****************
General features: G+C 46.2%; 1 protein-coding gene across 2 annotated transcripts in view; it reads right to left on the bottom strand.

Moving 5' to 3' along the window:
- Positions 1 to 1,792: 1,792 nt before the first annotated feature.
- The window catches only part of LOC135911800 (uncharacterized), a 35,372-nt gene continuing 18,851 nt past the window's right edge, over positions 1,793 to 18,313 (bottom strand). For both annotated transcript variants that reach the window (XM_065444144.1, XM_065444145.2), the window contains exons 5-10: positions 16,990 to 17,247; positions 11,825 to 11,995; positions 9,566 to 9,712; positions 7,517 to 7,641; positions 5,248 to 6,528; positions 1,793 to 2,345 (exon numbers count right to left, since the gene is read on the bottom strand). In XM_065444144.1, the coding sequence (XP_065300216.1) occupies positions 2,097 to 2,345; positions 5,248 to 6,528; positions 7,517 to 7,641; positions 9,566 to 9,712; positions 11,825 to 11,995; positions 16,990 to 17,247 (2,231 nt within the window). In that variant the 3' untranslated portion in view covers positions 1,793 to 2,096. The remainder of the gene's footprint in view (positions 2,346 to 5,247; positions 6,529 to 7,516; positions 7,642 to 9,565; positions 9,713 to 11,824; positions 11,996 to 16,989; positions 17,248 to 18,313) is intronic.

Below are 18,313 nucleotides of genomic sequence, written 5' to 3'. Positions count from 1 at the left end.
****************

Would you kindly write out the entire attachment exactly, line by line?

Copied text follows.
General features: G+C 46.2%; 1 protein-coding gene across 2 annotated transcripts in view; it reads right to left on the bottom strand.

Moving 5' to 3' along the window:
- Positions 1 to 1,792: 1,792 nt before the first annotated feature.
- The window catches only part of LOC135911800 (uncharacterized), a 35,372-nt gene continuing 18,851 nt past the window's right edge, over positions 1,793 to 18,313 (bottom strand). For both annotated transcript variants that reach the window (XM_065444144.1, XM_065444145.2), the window contains exons 5-10: positions 16,990 to 17,247; positions 11,825 to 11,995; positions 9,566 to 9,712; positions 7,517 to 7,641; positions 5,248 to 6,528; positions 1,793 to 2,345 (exon numbers count right to left, since the gene is read on the bottom strand). In XM_065444144.1, the coding sequence (XP_065300216.1) occupies positions 2,097 to 2,345; positions 5,248 to 6,528; positions 7,517 to 7,641; positions 9,566 to 9,712; positions 11,825 to 11,995; positions 16,990 to 17,247 (2,231 nt within the window). In that variant the 3' untranslated portion in view covers positions 1,793 to 2,096. The remainder of the gene's footprint in view (positions 2,346 to 5,247; positions 6,529 to 7,516; positions 7,642 to 9,565; positions 9,713 to 11,824; positions 11,996 to 16,989; positions 17,248 to 18,313) is intronic.

Below are 18,313 nucleotides of genomic sequence, written 5' to 3'. Positions count from 1 at the left end.